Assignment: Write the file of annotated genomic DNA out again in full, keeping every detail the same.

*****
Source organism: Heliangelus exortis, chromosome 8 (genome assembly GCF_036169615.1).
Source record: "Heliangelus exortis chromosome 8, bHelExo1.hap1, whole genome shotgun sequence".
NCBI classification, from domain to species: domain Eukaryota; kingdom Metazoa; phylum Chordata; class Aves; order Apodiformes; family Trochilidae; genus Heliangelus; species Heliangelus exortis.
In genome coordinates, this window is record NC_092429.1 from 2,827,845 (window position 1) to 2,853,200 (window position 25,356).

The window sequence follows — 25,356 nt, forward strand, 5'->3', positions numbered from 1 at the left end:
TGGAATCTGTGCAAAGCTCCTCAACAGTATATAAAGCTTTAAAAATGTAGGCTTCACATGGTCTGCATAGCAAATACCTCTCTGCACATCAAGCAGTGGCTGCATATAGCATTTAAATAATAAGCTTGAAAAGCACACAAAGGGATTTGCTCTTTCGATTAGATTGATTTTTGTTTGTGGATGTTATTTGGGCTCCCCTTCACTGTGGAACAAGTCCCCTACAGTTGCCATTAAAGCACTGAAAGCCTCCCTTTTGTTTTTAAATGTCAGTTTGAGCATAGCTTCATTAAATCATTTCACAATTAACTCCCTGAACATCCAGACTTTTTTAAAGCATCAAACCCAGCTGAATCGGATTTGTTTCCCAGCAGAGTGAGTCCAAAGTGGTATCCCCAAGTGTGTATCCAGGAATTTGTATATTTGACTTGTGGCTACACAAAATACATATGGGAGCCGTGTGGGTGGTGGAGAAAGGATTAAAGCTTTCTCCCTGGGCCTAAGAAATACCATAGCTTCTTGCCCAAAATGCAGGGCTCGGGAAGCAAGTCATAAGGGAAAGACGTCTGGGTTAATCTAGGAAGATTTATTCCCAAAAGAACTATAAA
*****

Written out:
Source organism: Heliangelus exortis, chromosome 8 (genome assembly GCF_036169615.1).
Source record: "Heliangelus exortis chromosome 8, bHelExo1.hap1, whole genome shotgun sequence".
NCBI classification, from domain to species: domain Eukaryota; kingdom Metazoa; phylum Chordata; class Aves; order Apodiformes; family Trochilidae; genus Heliangelus; species Heliangelus exortis.
In genome coordinates, this window is record NC_092429.1 from 2,827,845 (window position 1) to 2,853,200 (window position 25,356).

The window sequence follows — 25,356 nt, forward strand, 5'->3', positions numbered from 1 at the left end:
TGGAATCTGTGCAAAGCTCCTCAACAGTATATAAAGCTTTAAAAATGTAGGCTTCACATGGTCTGCATAGCAAATACCTCTCTGCACATCAAGCAGTGGCTGCATATAGCATTTAAATAATAAGCTTGAAAAGCACACAAAGGGATTTGCTCTTTCGATTAGATTGATTTTTGTTTGTGGATGTTATTTGGGCTCCCCTTCACTGTGGAACAAGTCCCCTACAGTTGCCATTAAAGCACTGAAAGCCTCCCTTTTGTTTTTAAATGTCAGTTTGAGCATAGCTTCATTAAATCATTTCACAATTAACTCCCTGAACATCCAGACTTTTTTAAAGCATCAAACCCAGCTGAATCGGATTTGTTTCCCAGCAGAGTGAGTCCAAAGTGGTATCCCCAAGTGTGTATCCAGGAATTTGTATATTTGACTTGTGGCTACACAAAATACATATGGGAGCCGTGTGGGTGGTGGAGAAAGGATTAAAGCTTTCTCCCTGGGCCTAAGAAATACCATAGCTTCTTGCCCAAAATGCAGGGCTCGGGAAGCAAGTCATAAGGGAAAGACGTCTGGGTTAATCTAGGAAGATTTATTCCCAAAAGAACTATAAA